The Open House
Print Room at The Coronet
Reviewed – 25th January 2018
“cutting remarks are constantly crossing the line between sarcastic quips and genuine cruelty”
Will Eno’s play may be titled ‘The Open House’ but as soon as the lights go up it feels like anything but. The tense atmosphere where every question feels like a landmine is recognisable to anyone who’s ever suffered through a family gathering. “Why are we like this?” asks the nameless daughter repeatedly, but there is no dramatic revelation of a family secret to answer this question. Rather than build to a moment of explanation for their strained relationships, as so many family dramas do, this family slowly fades away as each member departs.
After each character finds an excuse to leave the stage the actors return in an entirely new guise. Lindsey Campbell does a fantastic job of switching from the nervous daughter to the slightly too comfortable estate agent who breezes in and takes control of the scene immediately. Though Crispin Letts’ two characters feel less distinct than the rest of the cast he comes across as incredibly warm and likeable throughout.
Greg Hicks is terrific to watch as the bitter patriarch of this fractured family. His cutting remarks are constantly crossing the line between sarcastic quips and genuine cruelty, the audience is laughing one moment and gasping the next. His physical frailty (we learn he has suffered a stroke) becomes more obvious as each of his own family members is replaced by these newcomers. No longer is he surrounded by people used to submitting to his bullying nature, and thus he loses any sense of strength he may have felt.
The reflection of this new and more ‘open’ atmosphere is reflected cleverly within the set (Tom Piper). As the estate agent hurries around rearranging everything, the family’s neutral suburban living room goes from stiff and unwelcoming to comfortable and inviting. A piece of wallpaper is stripped to reveal the bright pattern suffocated beneath all the beige and the blanket resting on the father’s wheelchair-bound knee is thrown over the sofa for a splash of colour.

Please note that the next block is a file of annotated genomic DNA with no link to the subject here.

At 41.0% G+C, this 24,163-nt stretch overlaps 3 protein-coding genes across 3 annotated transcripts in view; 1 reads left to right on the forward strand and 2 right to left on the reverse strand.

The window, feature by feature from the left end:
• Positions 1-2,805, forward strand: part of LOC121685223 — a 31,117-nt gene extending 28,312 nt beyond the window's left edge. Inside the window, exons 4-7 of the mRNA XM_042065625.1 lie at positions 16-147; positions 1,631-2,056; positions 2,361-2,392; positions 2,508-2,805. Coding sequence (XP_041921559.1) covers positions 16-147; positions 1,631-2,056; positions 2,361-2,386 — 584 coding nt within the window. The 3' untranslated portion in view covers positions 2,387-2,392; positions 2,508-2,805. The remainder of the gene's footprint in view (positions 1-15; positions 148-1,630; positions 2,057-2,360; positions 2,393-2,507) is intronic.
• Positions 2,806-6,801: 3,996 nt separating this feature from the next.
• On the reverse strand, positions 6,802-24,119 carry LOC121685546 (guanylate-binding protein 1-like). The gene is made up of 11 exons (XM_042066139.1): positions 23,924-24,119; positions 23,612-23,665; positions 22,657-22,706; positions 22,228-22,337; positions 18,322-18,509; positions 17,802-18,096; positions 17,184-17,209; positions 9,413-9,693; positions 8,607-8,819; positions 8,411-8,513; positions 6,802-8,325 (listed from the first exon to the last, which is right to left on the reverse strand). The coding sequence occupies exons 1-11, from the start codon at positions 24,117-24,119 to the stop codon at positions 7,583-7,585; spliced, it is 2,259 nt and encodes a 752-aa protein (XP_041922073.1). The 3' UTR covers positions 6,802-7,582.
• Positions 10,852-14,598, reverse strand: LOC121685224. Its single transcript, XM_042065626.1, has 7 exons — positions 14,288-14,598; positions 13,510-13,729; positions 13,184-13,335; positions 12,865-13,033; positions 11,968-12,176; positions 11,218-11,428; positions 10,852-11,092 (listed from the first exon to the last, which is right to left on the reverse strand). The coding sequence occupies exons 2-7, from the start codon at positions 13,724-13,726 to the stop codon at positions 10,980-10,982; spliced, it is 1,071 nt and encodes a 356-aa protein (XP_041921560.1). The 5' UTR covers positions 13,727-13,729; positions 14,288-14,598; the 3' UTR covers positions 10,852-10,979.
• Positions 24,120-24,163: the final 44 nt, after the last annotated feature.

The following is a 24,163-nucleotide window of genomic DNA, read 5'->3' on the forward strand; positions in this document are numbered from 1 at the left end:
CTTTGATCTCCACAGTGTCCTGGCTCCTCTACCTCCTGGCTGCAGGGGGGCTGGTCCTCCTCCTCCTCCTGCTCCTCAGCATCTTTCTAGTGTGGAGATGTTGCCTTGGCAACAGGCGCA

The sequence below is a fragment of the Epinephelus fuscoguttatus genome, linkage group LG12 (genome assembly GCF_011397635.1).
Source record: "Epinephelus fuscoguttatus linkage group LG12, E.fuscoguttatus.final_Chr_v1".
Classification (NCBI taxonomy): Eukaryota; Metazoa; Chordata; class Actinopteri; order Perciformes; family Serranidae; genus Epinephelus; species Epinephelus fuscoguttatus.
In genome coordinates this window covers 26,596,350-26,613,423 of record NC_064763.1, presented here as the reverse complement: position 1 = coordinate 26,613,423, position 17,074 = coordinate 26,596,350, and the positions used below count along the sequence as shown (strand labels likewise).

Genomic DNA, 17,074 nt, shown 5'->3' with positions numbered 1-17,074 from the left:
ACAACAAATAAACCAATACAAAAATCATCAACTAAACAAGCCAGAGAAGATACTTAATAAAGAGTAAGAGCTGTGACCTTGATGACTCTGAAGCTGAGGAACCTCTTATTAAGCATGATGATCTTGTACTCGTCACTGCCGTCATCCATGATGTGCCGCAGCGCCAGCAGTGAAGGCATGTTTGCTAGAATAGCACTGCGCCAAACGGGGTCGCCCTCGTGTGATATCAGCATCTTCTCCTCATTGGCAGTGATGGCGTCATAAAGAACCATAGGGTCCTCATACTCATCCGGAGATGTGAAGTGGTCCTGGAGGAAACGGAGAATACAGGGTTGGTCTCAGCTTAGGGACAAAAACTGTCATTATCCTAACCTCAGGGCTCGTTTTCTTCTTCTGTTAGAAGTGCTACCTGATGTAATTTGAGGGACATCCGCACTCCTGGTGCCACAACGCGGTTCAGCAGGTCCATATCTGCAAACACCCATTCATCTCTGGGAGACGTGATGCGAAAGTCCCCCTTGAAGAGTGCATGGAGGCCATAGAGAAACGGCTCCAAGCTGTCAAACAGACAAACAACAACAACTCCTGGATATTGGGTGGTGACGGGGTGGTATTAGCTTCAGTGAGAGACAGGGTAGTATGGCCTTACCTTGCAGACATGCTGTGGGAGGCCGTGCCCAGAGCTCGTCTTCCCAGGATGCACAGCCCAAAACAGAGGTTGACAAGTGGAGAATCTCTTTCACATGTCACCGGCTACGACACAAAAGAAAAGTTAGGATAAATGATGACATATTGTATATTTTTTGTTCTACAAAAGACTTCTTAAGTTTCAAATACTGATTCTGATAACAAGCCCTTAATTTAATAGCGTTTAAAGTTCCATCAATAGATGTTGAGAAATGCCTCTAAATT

As each actor returns as a new character the title takes on new meanings. These strangers are here to discuss the sale of the house, but their friendly and open natures also drain the toxic atmosphere that the first half has built up. Though most of these people have just met they treat each other with more kindness than any of the family members had done.
The ending was slightly confusing, and I struggled to understand what message Eno was trying to convey. Replacing each character with a more positive, vibrant version of themselves was a great theatrical device but having no conclusion for the family members we had begun with made me feel rather frustrated.
Eno has done well to provide a new take on such an established genre, and ‘The Open House’ is worth seeing just to witness the cast portray wildly different characters.
Reviewed by Ella McCarron
Photography by Simon Annand
The Open House
Print Room at The Coronet until 17th February
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